by Zoya Nojin
Two dogs roamed the grimy city streets. Mac looked out for Tess, and Tess looked out for Mac.
‘Ours is an important job,’ said Mac, watching Tess haul over a half-eaten meat pie from the restaurant garbage. He sighed, deepening his bulldog jaw. He wasn't agile like Tess anymore.
Tess then scrabbled to find her own pie. She didn't quite agree that eating garbage and catching rats was important. City cleaning was a good service, but humans yelled at them and no one rewarded their efforts. Tess was fed up.
She was a raggedy terrier, younger than Mac, yet tired of hiding between buildings, no permanent home, hunger constantly gnawing her belly. But how could she tell him? Ever since he’d rescued her as a pup from a street-cat gang, she’d always followed his ways. But something was missing and it had been bothering her ever since she’d overheard a pigeon cooing about it.
‘Mac?’ she asked, finally finding her courage. ‘Did you ever hear about country dogs?’
‘Mmph,’ Mac grunted, licking last crumbs.
‘Well, their job is to run sheep for humans. Mac, what’s a sheep?’
‘Forget it,’ said Mac. ‘The country has too much sky and not enough garbage. And running’s only good for avoiding humans; certainly not going anywhere near something called sheep.’ Mac shivered. ‘Sounds nasty.’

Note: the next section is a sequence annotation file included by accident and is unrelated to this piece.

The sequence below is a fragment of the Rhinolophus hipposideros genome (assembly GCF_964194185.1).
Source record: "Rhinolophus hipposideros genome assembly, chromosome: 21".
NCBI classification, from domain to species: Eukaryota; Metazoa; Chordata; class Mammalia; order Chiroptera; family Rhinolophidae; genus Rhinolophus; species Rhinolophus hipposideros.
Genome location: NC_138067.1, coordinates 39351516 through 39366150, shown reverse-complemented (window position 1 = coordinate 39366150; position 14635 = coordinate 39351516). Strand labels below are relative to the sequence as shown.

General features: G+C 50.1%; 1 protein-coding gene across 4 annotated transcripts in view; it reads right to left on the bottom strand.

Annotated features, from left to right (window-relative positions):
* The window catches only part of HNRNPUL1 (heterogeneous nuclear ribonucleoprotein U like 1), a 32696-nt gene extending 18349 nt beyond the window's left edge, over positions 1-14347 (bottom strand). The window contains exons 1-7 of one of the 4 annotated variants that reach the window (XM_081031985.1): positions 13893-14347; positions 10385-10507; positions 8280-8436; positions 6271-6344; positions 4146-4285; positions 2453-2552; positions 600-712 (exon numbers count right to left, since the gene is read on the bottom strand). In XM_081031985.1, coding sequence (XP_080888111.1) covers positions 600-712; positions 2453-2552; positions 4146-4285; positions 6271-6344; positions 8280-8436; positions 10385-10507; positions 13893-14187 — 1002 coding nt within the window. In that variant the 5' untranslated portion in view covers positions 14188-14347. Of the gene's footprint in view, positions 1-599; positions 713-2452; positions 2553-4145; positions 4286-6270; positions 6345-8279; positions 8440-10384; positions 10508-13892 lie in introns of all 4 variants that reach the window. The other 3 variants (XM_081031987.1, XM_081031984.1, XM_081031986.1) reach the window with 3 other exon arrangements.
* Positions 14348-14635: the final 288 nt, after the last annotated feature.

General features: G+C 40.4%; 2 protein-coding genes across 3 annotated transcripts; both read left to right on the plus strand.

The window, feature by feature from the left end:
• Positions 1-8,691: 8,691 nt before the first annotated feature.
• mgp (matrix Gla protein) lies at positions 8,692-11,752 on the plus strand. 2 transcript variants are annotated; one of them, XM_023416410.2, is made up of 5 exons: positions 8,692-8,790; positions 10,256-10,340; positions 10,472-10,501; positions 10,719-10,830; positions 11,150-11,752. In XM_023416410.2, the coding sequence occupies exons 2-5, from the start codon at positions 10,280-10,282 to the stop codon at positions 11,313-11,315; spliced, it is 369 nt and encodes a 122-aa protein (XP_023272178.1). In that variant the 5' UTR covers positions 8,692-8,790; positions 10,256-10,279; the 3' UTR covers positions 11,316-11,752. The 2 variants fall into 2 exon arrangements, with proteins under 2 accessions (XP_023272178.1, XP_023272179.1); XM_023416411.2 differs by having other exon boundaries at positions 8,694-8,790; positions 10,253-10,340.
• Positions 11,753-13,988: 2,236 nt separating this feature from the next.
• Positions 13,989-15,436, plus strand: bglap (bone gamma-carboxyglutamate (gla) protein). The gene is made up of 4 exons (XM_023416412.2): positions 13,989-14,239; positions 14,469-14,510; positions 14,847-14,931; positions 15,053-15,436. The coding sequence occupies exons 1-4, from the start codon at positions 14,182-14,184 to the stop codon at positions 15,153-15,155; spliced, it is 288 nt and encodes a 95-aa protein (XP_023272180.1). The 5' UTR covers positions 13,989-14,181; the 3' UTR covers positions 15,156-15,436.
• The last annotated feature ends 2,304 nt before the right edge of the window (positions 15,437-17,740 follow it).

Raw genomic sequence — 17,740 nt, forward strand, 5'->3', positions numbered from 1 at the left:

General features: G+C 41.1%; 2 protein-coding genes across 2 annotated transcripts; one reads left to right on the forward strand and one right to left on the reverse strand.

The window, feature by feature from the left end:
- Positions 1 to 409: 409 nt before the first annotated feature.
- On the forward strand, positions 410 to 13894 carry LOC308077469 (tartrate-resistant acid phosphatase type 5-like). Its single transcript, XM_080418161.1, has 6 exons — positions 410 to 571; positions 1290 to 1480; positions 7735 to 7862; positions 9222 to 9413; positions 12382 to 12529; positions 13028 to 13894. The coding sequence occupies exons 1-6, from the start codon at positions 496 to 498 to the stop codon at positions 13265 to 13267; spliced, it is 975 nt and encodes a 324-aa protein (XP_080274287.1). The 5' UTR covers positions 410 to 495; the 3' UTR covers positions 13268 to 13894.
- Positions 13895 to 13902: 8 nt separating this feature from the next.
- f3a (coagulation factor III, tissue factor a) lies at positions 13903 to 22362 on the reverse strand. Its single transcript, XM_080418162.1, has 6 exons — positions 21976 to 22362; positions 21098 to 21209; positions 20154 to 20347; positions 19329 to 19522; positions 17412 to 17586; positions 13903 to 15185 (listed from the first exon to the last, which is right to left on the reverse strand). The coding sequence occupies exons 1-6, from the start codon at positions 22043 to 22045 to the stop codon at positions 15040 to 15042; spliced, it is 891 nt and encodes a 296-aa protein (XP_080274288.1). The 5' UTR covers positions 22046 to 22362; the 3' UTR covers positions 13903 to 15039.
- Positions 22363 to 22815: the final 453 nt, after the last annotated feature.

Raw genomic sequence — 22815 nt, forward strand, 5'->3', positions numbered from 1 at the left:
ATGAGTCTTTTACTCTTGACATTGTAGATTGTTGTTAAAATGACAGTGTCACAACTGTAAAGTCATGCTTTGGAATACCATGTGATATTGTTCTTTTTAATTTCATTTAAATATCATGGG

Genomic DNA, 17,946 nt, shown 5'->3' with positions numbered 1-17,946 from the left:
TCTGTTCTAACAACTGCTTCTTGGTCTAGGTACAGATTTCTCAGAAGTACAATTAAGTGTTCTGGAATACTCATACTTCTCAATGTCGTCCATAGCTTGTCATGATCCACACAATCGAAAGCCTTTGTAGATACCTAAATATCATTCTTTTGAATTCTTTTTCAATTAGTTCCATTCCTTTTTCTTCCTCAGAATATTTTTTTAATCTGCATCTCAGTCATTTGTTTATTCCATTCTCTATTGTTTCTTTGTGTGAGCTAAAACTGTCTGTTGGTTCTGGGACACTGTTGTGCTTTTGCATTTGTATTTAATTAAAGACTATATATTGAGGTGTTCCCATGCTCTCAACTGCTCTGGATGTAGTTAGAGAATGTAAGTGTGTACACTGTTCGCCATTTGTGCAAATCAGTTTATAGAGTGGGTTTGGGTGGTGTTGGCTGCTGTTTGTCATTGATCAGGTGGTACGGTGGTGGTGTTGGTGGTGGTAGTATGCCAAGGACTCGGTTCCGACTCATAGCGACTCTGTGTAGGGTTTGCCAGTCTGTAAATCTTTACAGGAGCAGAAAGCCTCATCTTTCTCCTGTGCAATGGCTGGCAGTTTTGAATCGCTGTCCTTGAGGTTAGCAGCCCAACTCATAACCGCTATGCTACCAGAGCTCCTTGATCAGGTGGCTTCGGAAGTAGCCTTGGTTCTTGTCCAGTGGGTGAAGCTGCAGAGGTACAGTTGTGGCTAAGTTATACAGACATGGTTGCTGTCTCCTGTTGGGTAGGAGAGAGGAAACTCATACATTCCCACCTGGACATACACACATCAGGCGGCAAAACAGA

But Tess couldn't forget it. The humans sounded nicer there – the dogs were appreciated. Mac wouldn't hear of it though.
‘I'm too old to travel,’ he said as they settled for the night in an alcove on the train platform. ‘It’s too far.’
Tess’s eyes followed the track as far as the dark allowed. She squirmed and sighed and stared. She felt it pulling her – the unknown. She’d never thought before about living beyond the city. But Mac was old and, one day, she’d be alone.
Mac opened one eye. ‘I guess if you don’t go, you'll never know.’
‘What if I'm not brave enough?’
‘You don’t have to be brave for something you want to do. You just do it.’ Mac closed his eyes. ‘And you know, I was alone before.’
Tess nosed his paw. ‘But I’d miss you.’
Mac coughed and rolled over. ‘Just catch the first train in the morning.’
When Tess woke in the murky dawn, the first thing she noticed was that Mac had gone. In his place, he’d left a fishhead. Tess ate hungrily, thinking it might be a while before another meal.
Humans began milling about the station and Tess waited in the shadows for the train to pull in. A long screech and thunderous rattle announced its arrival. Nervously, Tess trotted forward. Should she really go?
She hesitated against the push of legs boarding the train. Then she felt a stocky presence beside her.
Mac snorted. ‘Mac looks out for Tess, like Tess looks out for Mac.’
Tess grinned in relief as they scrambled onboard to hide under a seat.
‘Besides,’ he said. ‘I need to see a sheep.’